Where Do Boats Go to Die?

Research and pilot programs aim to find
ways to recycle boats

The marine industry has shown again and again that it is pro-environment as the industry itself relies on clean water, clean shores, and healthy fish stocks. But while getting rid of single-use plastics, and beefing up oil spill response are impactful, there remains the issue of what to do with the waste that comes from a boat past its prime and ready for the junk heap.

There have been significant strides on this front, but further success will take an all-hands-on-deck approach from those who make the boats to those who store them to those who use them. Rhode Island Marine Trades Association (RIMTA) has been at the forefront of these efforts, working in collaboration with Rhode Island Sea Grant, the National Oceanic and Atmospheric Administration (NOAA), state environmental agencies, other state trades associations, and some of the larger marine industry businesses.

Pilot Program Underway
The RI Fiberglass Vessel Recycling Pilot Project (RFVRP) began in 2016 as a collaboration with worldwide waste management solution company Geocycle. The initial work was to research how end-of-life boat materials could be processed and the fiberglass boat material used within the cement manufacturing process. In April 2019, boat hull materials that could be recycled were first collected, processed, and shipped to be used in a large-scale trial at building materials company LafargeHolicim’s kiln, located in South Carolina. Since that time, small incremental deliveries have continued and research on funding, alternative uses for fiberglass products, and coordinating a full recycling program is ongoing.

Abandoned boats are a common site in upland storage areas as owners choose to walk away instead of paying for disposal.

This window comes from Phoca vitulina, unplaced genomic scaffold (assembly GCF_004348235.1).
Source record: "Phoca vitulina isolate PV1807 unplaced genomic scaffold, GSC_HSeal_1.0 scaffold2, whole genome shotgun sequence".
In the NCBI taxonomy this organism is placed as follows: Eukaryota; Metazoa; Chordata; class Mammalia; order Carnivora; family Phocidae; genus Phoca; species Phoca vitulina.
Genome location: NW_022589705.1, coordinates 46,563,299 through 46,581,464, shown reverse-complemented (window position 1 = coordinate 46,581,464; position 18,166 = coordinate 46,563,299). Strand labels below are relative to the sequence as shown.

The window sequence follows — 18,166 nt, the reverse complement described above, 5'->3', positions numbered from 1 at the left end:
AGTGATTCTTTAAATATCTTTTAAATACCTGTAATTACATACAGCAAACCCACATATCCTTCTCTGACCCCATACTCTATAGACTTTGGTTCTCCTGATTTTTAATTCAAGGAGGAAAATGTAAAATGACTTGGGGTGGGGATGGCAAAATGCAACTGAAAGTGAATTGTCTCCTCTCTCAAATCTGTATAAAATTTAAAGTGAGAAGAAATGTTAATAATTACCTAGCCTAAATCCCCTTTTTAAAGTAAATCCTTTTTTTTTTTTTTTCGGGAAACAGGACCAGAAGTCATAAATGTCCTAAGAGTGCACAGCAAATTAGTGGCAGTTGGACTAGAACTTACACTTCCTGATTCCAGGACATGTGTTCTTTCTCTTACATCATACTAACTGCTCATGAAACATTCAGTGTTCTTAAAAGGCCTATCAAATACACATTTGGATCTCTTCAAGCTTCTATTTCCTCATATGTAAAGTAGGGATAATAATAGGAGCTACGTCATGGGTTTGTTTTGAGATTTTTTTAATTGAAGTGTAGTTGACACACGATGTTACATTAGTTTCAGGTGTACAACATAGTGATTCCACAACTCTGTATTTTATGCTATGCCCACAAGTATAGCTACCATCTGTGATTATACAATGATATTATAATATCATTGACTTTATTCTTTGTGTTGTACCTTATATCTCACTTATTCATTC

From the early efforts to now, Evan Ridley, director of Environmental Programs at RIMTA, has been a key player. He began when he worked for RI Sea Grant which recognized, along with the state, that abandoned and derelict boats were a big problem that needed further research. With landfills reaching capacity, tossing old boats onto the pile becomes less feasible.

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The cement industry was targeted because of the work they were already doing in recycling wind turbines. The turbines have the same fiberglass construction as boats in that once the fiberglass material is in a kiln, the elements in the glass fibers mimic the raw materials of cement.

Ridley said that model has existed in Europe for 10 years. Last year French manufacturer Veolia, in cooperation with GE, set up a facility in Missouri to recycle wind turbines and they have shown a strong interest in handling boat-based material. The facility consolidates all the separate elements of salvaging, deconstructing, processing, and reuse which saves on costs and logistical challenges of handling each operation separately. “If this facility is successful, Veolia may be open to building more facilities and pivot to address the needs of the marine industry,” said Ridley.

The final stage of the deconstruction process of a boat breaks it down into pieces that are then further processed to become materials that can be used in cement making

State and Regional Collaboration
Another milestone for the pilot project was a cooperative agreement with NOAA’s Marine Debris Program that ran from September 2020 to September 2021. The opportunity stemmed from the passage of the Save Our Seas 2.0 Act that included a provision for a report on national boat recycling opportunities with respect to the model that was established by Rhode Island’s work. The intent was to work on a regional expansion of the program.

“The goal was to find how we can take this idea and our experiences to help other stakeholders in other parts of the country form networks and reach out to similar partners in the cement industry as we had. We targeted those states that had a strong footing who could move this forward,” said Ridley.